By Revd Barbara Messner.
“We believe the Holy Scriptures of the Old and New Testament to be the Word of God written and to contain all things necessary for salvation. The Bible is to be translated, read, preached, taught and obeyed in its plain and canonical sense, respectful of the church’s historic and consensual reading.” (Jerusalen Declaration, Item 2)Finding a Place in the Spectrum of Opinion on Biblical Authority
Presumably, for those who subscribe to the Jerusalem Declaration, Item 2 states why the Bible is held to have authority and what that authority requires in proclamation, study and life choices. Different understandings of biblical authority are central to present issues of conflict in the Anglican Communion, particularly those around human sexuality, and therefore it seems appropriate for me as a priest to reflect on what I understand biblical authority to mean, and how I seek to be faithful to that authority in my teaching and study, preaching and values. Labelling my own theological perspective as moderately progressive, I ask myself where my notion of biblical authority sits alongside the Jerusalem Declaration statement, and also alongside some of the more extreme progressive views in reaction to which the Jerusalem Declaration has been formulated. Where’s the rub at either end, and where’s the area of overlap for me?
Scripture “Penned” vs. the Freedom of God’s Word to Speak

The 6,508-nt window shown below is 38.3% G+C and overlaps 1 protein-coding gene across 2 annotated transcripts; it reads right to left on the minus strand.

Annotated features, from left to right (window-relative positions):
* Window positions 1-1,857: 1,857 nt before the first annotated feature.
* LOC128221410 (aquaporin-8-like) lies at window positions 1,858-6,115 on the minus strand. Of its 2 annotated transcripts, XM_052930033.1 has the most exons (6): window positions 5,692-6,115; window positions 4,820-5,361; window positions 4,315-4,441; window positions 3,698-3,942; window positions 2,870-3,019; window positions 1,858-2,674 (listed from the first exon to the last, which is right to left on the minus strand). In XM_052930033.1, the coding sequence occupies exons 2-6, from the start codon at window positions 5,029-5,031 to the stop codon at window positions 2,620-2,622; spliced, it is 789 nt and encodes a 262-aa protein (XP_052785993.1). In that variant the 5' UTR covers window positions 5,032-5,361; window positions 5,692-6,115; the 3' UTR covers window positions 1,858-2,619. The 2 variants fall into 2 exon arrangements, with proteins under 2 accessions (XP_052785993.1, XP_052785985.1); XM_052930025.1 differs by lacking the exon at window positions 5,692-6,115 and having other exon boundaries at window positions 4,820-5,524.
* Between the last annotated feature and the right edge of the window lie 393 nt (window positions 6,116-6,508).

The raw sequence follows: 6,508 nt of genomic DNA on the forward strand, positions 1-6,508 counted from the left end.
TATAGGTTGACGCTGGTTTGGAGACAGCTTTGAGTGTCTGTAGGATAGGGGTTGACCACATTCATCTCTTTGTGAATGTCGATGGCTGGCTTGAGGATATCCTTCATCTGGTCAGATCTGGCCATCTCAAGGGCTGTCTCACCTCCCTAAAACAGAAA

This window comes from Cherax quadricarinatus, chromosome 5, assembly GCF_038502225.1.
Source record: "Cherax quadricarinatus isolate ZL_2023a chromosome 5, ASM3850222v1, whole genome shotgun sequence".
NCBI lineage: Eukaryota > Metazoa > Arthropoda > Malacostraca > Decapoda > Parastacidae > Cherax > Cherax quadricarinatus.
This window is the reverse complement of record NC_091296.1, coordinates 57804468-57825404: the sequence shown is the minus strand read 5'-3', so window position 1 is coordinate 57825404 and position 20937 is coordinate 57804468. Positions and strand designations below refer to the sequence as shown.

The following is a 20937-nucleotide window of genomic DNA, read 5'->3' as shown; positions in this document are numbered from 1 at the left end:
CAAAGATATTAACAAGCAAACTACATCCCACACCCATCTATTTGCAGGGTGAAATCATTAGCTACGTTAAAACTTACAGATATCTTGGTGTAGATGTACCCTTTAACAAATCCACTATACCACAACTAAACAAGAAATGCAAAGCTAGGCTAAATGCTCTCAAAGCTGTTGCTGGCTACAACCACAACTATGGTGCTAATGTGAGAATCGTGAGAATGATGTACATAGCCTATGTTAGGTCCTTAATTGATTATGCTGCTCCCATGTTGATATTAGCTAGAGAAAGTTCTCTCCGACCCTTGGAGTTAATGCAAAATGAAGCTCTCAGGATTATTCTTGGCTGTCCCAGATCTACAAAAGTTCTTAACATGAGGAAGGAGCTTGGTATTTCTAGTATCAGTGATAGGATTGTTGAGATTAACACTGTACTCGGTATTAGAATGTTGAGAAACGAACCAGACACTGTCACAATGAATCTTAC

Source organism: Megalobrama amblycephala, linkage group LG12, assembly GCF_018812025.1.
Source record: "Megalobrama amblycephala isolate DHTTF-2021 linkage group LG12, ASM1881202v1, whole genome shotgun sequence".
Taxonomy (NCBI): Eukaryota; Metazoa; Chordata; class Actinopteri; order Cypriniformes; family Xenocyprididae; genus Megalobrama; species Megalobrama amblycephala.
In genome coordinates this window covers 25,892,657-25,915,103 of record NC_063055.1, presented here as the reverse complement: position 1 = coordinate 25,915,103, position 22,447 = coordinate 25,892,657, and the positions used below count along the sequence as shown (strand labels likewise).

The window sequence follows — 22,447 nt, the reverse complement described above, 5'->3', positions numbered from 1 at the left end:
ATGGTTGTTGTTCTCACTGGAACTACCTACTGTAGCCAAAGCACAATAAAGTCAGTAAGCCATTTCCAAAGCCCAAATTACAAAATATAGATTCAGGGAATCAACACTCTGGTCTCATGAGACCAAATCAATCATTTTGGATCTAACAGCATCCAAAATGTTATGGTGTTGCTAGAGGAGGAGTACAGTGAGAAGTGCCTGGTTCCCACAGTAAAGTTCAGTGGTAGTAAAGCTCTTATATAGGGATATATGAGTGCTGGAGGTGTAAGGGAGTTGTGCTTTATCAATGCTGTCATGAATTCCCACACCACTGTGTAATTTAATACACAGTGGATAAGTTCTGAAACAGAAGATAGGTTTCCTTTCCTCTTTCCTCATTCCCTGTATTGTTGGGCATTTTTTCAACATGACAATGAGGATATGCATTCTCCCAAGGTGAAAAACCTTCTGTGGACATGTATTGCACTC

At one end of the spectrum of views on biblical authority, I feel uncomfortable with a narrow focus on what is “written” and “plain sense” in drawing boundaries and putting up protection around perceived truth. I believe the mystery of the action of the Word of God is undervalued by what Rowan Williams calls an “appeal to what is commonly taken to be the ‘literal sense of Scripture’ (i.e. particular clusters of quotations)” (Williams 2000, 57). To some, the model of transmission implied by the phrase “the word of God written” is one in which Scripture is seen as being “penned” by scribes who are virtually taking dictation. Even if that were an appropriate model, human error in a fallen world would influence the accuracy of reception and recording of the message. I believe the process of inspiration, while a work of the Spirit of God, is mediated through flawed human beings and expressed in the thought forms of sinful human societies. I also believe that the Word God spoke and the Word of God continues to speak afresh through Scripture are works of grace, but that does not invalidate a hermeneutic of suspicion. Scripture itself records various calls to repent of distortions of emphasis, and to reclaim awareness of what God requires. Hosea 14:1, 2 suggests continual repentance and conversion for human words in relationship to God: ‘Return, O Israel, to the Lord your God, for you have stumbled because of your iniquity. Take words with you and return to the Lord; say to him, “Take away all guilt; accept that which is good and we will offer the fruit of our lips.”(NRSV 1989, 739) Ironically, this call to conversion of words follows what feminist theologians might call a ‘text of terror’ in Hosea 13: 16, a call to ethnic cleansing in Samaria in which “their little ones shall be dashed to pieces, and their pregnant women ripped open.”(NRSV 1989, 739) Surely in the compassionate example of Christ we have authority to be suspicious of any claim that such sentiments are the word of God written! Another question about “the word of God written” is whether the word of God is primarily experienced as spoken and heard, or intuitively apprehended, in the dialogue of an “I/thou” relationship, with Scripture written in a secondary stage, to express for a wider audience what was revealed. Certainly, the Spirit guides both processes but the emphasis on what is written needs to be widened to include the influence of the aural/oral genesis and intended use of Scripture, but also to explore theologically how God speaks through Scripture. What God speaks is a unique event for each person and community, while also having universal implications. Karl Barth reflects on this aspect of God’s Word in a subsection entitled “The Word of God as the Speech of God”: God always has something specific to say to each man (sic), something that applies to him and to him alone. The real content of God’s speech or the real will of the speaking person of God is not in any sense, then, to be construed and reproduced by us as a general truth. As readers of Scripture and hearers of proclamation we can and must, of course, work with certain general conceptual materials, apparently repeating or anticipating what God has said to this or that man or will say to this or that man. There is obviously no other way in which we can remind ourselves or others of the Word of God that came then and will one day come again. We may do this in words of our own coining or in Scripture quotations. But in so doing we have always to bear in mind that these materials are our own work and are not to be confused with the concrete fullness of the Word of God itself which we recall and for which we wait, but only point to it. What God said and what God will say is always quite different from what we can and must say to ourselves and others about its content. Not only the word of preaching heard as God’s Word but even the word of Scripture through which God speaks to us becomes in fact quite different when it passes from God’s lips to our ears and lips. It becomes the Word of God recollected and expected by us in faith, and the Word which was spoken and will be spoken again by God stands over against it afresh in strict sovereignty. (Barth 1975, 140, 141)